By using a framework, you can create professional-grade standard-compliant websites and applications with nominal coding without agonizing about the low-level details of the product you are building instead of spending time starting from scratch. This reduces the project's development time and makes room for other things, such as improvements and bug fixes.
In web design and development, there are two kinds of frameworks:
- Backend Frameworks - are set of libraries or codebases of server-side programming languages that help programmers to build the backend structure of a website or dynamic web application.
In essence, frameworks are essential in supporting the structures of the development process. Most of the popular frameworks being used and talked about these days in the tech industry are CSS frameworks which are regularly used to simply the frontend tasks, especially when designing HTML and CSS documents.
What is a CSS Framework?
A CSS framework is a set of pre-written and ready-to-use libraries using the Cascading Style Sheets language enabling developers to build beautiful and efficient standards-compliant websites and applications.
CSS Framework Components
CSS frameworks are powered up by their own custom CSS and components. Components are all the rage today, which vary from simple layouts to complex web elements, the list may go on. Often, these components are functional for use in typical scenarios which do the heavy lifting on some of the common design challenges.
Styling can sometimes be overwhelming, so it's nice to have some handy CSS classes and components at your disposal. Below are some of the common components in all the CSS frameworks:
- Grids - defines the customizable breakpoints, columns, rows, and gutters that determine how your responsive layout should behave.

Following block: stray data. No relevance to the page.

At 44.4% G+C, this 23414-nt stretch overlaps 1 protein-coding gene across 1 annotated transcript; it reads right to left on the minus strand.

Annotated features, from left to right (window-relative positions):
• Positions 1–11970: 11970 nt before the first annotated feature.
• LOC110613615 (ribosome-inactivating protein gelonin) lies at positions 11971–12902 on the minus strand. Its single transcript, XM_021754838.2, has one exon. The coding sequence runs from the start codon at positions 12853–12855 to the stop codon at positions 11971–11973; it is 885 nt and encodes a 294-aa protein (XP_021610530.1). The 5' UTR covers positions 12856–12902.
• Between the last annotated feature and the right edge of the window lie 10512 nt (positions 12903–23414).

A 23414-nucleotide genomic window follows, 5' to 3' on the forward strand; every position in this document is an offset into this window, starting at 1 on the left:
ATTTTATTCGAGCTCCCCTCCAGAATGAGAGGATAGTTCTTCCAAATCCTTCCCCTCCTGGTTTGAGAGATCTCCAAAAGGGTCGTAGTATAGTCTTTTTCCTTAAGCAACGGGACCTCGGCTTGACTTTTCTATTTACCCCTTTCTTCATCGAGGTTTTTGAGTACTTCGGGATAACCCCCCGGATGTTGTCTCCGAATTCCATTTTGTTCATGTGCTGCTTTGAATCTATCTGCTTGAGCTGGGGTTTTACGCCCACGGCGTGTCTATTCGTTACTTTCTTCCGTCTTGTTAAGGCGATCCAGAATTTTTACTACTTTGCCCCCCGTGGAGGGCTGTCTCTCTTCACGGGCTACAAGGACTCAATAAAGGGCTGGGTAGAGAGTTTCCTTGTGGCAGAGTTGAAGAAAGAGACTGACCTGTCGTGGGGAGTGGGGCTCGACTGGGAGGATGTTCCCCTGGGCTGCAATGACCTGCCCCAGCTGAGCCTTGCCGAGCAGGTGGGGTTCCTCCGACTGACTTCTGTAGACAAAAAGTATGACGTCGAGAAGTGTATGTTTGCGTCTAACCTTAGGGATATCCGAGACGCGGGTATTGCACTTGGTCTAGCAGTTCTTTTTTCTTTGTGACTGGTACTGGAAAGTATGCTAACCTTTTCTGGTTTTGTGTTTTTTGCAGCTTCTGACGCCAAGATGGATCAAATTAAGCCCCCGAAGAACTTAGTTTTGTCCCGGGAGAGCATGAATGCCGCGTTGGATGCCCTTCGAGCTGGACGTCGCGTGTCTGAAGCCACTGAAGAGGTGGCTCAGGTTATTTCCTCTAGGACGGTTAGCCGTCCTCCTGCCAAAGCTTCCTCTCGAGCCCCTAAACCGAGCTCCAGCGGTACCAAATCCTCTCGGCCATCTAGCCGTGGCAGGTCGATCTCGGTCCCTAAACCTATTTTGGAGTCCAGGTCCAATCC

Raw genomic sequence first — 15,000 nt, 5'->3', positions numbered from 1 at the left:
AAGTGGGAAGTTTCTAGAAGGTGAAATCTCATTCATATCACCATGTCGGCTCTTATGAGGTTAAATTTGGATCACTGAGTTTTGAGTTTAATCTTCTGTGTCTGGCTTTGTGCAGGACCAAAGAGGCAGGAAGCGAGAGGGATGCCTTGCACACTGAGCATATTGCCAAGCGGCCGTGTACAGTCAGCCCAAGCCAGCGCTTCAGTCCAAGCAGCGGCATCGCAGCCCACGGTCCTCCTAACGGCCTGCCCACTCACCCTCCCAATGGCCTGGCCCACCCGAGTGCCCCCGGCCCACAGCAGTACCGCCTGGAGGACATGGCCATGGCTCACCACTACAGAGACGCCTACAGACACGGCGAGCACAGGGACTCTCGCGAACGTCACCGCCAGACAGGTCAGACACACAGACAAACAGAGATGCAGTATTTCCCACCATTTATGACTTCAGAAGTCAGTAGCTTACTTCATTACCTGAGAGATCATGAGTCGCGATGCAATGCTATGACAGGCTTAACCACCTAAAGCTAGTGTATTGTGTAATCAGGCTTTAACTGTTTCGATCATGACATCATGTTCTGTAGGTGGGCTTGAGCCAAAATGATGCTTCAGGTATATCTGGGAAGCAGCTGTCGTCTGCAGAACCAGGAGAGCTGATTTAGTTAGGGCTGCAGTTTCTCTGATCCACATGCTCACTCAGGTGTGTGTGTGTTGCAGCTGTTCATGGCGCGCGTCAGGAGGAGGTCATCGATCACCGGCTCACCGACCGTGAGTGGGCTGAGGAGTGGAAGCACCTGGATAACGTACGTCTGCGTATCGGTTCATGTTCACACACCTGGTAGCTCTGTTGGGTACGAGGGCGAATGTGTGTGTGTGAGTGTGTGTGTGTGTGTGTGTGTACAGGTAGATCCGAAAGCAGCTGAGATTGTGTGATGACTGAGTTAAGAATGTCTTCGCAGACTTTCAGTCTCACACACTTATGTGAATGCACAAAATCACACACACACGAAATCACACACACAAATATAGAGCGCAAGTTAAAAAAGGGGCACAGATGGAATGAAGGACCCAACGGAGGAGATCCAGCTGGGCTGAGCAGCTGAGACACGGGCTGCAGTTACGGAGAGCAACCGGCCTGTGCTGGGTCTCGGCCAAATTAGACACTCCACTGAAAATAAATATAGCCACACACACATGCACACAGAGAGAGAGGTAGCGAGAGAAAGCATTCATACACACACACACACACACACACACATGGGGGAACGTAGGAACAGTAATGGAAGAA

- Forms - defines the styles, and layout options for creating different form elements such as input, radio buttons, and checkboxes.
- Typography - defines the font styles for different text elements such as headings, body text, and more.
- Accordion - defines the styles and content of collapsing accordion and its tab items.
- Navigation - provide styles on the responsive navigation header, including the collapsing logo and navigation item.
- Card - provide styles for content containers with various style options.
- Carousel and Slider - provide styles on the rotating images and text.
- Pagination - provides style options on pagination to indicate a series of related web pages and content.
- Modal - provide options to set up a dialog box that can be used as pop-up notifications or containers for custom contents.
- Preloader - provides styles and support on spinning animation that shows before the web page loads.
- Other media elements - such as images, badges, and list groups.
- Utilities and Helpers - provides support to adjust certain styles or extend the default set of existing styles.
CSS Framework Purpose in Web Development
Before diving deep into the best CSS frameworks regularly used in the tech industry today, it's essential to look at the usability and efficiency of CSS frameworks in web design and development. A lot of factors can be discussed when it comes to the importance and benefits of CSS frameworks. Things like consistency, producing readable CSS classes, cross-browser compatibility, responsive layout design, faster development of websites and applications, and the list may go on.
A modern CSS framework often comes with pre-arranged sets of reusable CSS code, components, and modules to separate document content from document presentation cleanly and intelligently while taking away the guesswork out of the challenges in the web design process. An advanced CSS framework is even baked with a new scalable grid system and robust user interfaces that are lightweight to ensure the scalability of websites and applications you can create with it.